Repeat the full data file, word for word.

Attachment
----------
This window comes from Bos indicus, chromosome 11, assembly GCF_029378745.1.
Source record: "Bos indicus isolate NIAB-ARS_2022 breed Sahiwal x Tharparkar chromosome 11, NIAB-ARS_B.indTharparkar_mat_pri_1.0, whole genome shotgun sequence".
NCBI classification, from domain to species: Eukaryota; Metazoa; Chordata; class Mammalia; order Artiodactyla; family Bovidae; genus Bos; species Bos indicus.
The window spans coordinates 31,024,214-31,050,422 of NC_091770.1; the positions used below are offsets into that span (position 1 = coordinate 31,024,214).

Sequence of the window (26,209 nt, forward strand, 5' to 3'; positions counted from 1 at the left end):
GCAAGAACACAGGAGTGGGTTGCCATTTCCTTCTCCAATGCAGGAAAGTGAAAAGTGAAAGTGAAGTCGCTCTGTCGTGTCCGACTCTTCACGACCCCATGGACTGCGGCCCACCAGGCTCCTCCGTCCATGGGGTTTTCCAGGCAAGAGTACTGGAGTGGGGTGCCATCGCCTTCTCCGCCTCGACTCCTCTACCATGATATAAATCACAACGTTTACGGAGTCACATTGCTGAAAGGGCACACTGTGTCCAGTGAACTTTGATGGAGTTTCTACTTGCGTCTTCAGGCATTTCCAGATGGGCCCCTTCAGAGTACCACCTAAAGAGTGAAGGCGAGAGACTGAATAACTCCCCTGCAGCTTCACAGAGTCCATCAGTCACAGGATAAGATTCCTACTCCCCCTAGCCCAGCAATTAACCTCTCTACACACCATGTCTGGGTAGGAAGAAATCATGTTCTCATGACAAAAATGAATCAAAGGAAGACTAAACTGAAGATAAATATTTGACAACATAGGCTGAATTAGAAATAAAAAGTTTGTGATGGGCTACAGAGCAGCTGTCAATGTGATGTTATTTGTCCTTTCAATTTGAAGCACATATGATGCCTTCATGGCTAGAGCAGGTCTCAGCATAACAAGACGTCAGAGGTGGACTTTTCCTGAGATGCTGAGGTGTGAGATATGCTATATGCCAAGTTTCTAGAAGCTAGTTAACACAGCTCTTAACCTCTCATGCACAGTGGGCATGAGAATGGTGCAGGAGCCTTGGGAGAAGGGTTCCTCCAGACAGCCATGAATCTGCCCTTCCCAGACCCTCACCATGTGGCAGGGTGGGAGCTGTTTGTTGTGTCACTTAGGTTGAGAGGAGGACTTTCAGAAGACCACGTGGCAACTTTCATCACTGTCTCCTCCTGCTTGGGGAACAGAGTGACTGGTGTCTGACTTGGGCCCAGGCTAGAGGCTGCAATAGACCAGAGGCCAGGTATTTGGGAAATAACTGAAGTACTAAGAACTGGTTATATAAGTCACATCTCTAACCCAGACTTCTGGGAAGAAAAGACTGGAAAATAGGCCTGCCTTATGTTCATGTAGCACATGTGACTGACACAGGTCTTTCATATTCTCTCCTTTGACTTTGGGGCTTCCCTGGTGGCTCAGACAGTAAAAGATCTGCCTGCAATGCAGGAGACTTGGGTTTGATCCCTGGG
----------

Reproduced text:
This window comes from Bos indicus, chromosome 11, assembly GCF_029378745.1.
Source record: "Bos indicus isolate NIAB-ARS_2022 breed Sahiwal x Tharparkar chromosome 11, NIAB-ARS_B.indTharparkar_mat_pri_1.0, whole genome shotgun sequence".
NCBI classification, from domain to species: Eukaryota; Metazoa; Chordata; class Mammalia; order Artiodactyla; family Bovidae; genus Bos; species Bos indicus.
The window spans coordinates 31,024,214-31,050,422 of NC_091770.1; the positions used below are offsets into that span (position 1 = coordinate 31,024,214).

Sequence of the window (26,209 nt, forward strand, 5' to 3'; positions counted from 1 at the left end):
GCAAGAACACAGGAGTGGGTTGCCATTTCCTTCTCCAATGCAGGAAAGTGAAAAGTGAAAGTGAAGTCGCTCTGTCGTGTCCGACTCTTCACGACCCCATGGACTGCGGCCCACCAGGCTCCTCCGTCCATGGGGTTTTCCAGGCAAGAGTACTGGAGTGGGGTGCCATCGCCTTCTCCGCCTCGACTCCTCTACCATGATATAAATCACAACGTTTACGGAGTCACATTGCTGAAAGGGCACACTGTGTCCAGTGAACTTTGATGGAGTTTCTACTTGCGTCTTCAGGCATTTCCAGATGGGCCCCTTCAGAGTACCACCTAAAGAGTGAAGGCGAGAGACTGAATAACTCCCCTGCAGCTTCACAGAGTCCATCAGTCACAGGATAAGATTCCTACTCCCCCTAGCCCAGCAATTAACCTCTCTACACACCATGTCTGGGTAGGAAGAAATCATGTTCTCATGACAAAAATGAATCAAAGGAAGACTAAACTGAAGATAAATATTTGACAACATAGGCTGAATTAGAAATAAAAAGTTTGTGATGGGCTACAGAGCAGCTGTCAATGTGATGTTATTTGTCCTTTCAATTTGAAGCACATATGATGCCTTCATGGCTAGAGCAGGTCTCAGCATAACAAGACGTCAGAGGTGGACTTTTCCTGAGATGCTGAGGTGTGAGATATGCTATATGCCAAGTTTCTAGAAGCTAGTTAACACAGCTCTTAACCTCTCATGCACAGTGGGCATGAGAATGGTGCAGGAGCCTTGGGAGAAGGGTTCCTCCAGACAGCCATGAATCTGCCCTTCCCAGACCCTCACCATGTGGCAGGGTGGGAGCTGTTTGTTGTGTCACTTAGGTTGAGAGGAGGACTTTCAGAAGACCACGTGGCAACTTTCATCACTGTCTCCTCCTGCTTGGGGAACAGAGTGACTGGTGTCTGACTTGGGCCCAGGCTAGAGGCTGCAATAGACCAGAGGCCAGGTATTTGGGAAATAACTGAAGTACTAAGAACTGGTTATATAAGTCACATCTCTAACCCAGACTTCTGGGAAGAAAAGACTGGAAAATAGGCCTGCCTTATGTTCATGTAGCACATGTGACTGACACAGGTCTTTCATATTCTCTCCTTTGACTTTGGGGCTTCCCTGGTGGCTCAGACAGTAAAAGATCTGCCTGCAATGCAGGAGACTTGGGTTTGATCCCTGGG